A perception that many movie trailers give away way to much, effectively the entire movie, is a common thing for internet complainers to complain about. I think it's a complaint that's not as accurate as they make it seem.
I find it amusing how certain people often are that a trailer revealed everything when they still haven't seen the movie. Remember, no matter how much you may think a trailer has revealed all it's cards to you, it's still only 2 minutes of a two hour movie. I know of a few movies I could make a trailer for that seemingly reveals an entire beginning, middle and end while still not showing the actual final act at all.
It's likely they grossly under estimate how much a movie can do. The way I see it, if it was even hypothetically possible for a 2 minute trailer to truly give away everything about a 2 hour movie, it wouldn't have been a very compelling and worthwhile 2 hours anyway.
I find it especially annoying when they act like it's a modern problem, that the tendency to give away too much has increased since like 2000 or something. Have they seen any classic movie trailers? They were often quite literally a narrated summery of the film, in chronological order, like Richard Burton's Alexander The Great. And with Star Wars, the pre 2000 Episode I trailers gave away far more then any SW trailers since.
With modern trailers, no matter how much they show, that the scenes are in a mostly random order highly skews one's ability to actually guess how the movie will play out. For some reason the trailers for The Dark Knight had me certain that the confrontation between Batman and The Joker that happens in the Street (where the semi truck gets flipped over) was the final confrontation. Not sure why but it did.
What prompted me to do this was partly this article about the Terminator Genysis trailers. Now I don't give a crap about that movie, but he talks also about Terminator Salvation which I enjoyed, it's the only Terminator sequel I really like, but still flawed thanks to still being bound by the mutilated canon of T2 and T3.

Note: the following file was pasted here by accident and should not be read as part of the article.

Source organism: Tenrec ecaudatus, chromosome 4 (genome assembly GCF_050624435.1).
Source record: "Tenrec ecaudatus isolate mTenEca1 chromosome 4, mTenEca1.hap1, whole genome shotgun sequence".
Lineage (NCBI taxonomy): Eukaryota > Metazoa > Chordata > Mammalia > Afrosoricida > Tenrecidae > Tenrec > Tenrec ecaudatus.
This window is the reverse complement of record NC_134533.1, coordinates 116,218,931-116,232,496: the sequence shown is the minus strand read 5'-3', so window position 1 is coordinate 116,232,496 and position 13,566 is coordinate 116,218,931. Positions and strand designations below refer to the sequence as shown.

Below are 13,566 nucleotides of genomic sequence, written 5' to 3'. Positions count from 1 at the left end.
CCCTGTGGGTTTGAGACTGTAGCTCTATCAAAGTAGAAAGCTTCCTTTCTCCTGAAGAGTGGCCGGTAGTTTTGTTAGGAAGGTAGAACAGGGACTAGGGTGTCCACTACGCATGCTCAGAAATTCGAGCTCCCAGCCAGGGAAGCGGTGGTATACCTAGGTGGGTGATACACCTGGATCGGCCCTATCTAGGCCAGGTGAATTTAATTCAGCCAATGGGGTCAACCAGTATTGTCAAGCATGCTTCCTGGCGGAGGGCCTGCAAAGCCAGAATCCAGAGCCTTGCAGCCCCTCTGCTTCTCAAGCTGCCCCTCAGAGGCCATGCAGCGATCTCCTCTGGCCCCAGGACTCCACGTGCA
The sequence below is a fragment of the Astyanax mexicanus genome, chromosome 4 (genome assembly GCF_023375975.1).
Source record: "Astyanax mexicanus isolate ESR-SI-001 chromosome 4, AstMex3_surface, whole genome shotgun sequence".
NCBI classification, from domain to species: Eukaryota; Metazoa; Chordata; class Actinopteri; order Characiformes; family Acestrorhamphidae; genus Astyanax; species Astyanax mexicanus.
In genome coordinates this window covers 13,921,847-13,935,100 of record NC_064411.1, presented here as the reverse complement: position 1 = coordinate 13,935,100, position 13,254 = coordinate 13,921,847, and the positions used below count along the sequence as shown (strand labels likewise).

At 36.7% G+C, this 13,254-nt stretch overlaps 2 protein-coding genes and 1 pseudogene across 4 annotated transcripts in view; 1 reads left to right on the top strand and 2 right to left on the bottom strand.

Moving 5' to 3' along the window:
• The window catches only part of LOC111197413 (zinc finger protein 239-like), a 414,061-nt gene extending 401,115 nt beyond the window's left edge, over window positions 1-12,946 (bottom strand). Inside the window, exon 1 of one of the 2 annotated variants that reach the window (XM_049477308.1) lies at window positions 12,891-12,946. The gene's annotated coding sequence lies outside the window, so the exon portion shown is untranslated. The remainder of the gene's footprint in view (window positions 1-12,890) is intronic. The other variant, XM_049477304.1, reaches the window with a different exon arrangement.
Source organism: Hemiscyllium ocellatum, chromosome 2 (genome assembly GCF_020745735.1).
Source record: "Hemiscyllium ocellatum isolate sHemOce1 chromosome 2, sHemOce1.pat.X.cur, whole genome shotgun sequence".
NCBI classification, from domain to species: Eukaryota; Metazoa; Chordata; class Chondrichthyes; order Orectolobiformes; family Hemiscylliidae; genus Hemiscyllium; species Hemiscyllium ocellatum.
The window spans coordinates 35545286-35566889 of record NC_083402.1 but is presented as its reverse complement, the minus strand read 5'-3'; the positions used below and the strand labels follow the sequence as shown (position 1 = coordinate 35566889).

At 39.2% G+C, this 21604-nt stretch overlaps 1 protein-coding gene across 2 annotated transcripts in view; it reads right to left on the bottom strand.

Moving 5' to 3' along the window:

He says that the reveal of Sam Worthington's character being a Machine was an important dramatic moment in the movie, therefore it was stupid of the trailers to give that away.
No matter what the trailers had revealed, you'd have to be a brain-dead idiot to not know he was a Machine right from the start. It begins with him about to be executed donating his body to science and thus signing it over to Cynbernyme. Then he wakes up all Rip Wan Winkle like in the future having not aged at all.
See I've talked before about why I feel the value of surprising the audience is frankly overrated. The reveal of his character being a machine is a source of drama for him and the characters around him, the notion that it's meaningless if the audience already knows is frankly a stupid simplistic way to look at it.
This reminds me of how people claim that it'd be sooooo horrible for any new Star Wars fans to watch the films in chronological order first because then the "I am your Father" scene looses it's impact. To me if you think that scene's impact and importance is dependent on the audience not knowing then you're the ones who don't appreciate the scene. The scene's importance in the story is that Luke learns he'd been lied to. And I think it's Mark Hamil's best acting in the trilogy.
Let's speculate while we're at it. If the Prequels weren't Prequels, if they'd been made first. Would trailers for ROTS had given away Anakins' fall to the Dark Side? Would it really be considered a twist without the future already being seen given all the foreshadowing in episodes 1 and 2?
I really don't mind knowing what is going to happen at all, because my mind is still curious about the details of how and why. Revealing that John Conner becomes a Machine in trailers for that stupid looking new Terminator movie makes the viewer wonder "How the Frak did that happen".
So no, a trailer giving away what seems like a "twist" does not equate to giving away the entire film.
Update: I have a new post that is sort of a follow up to this.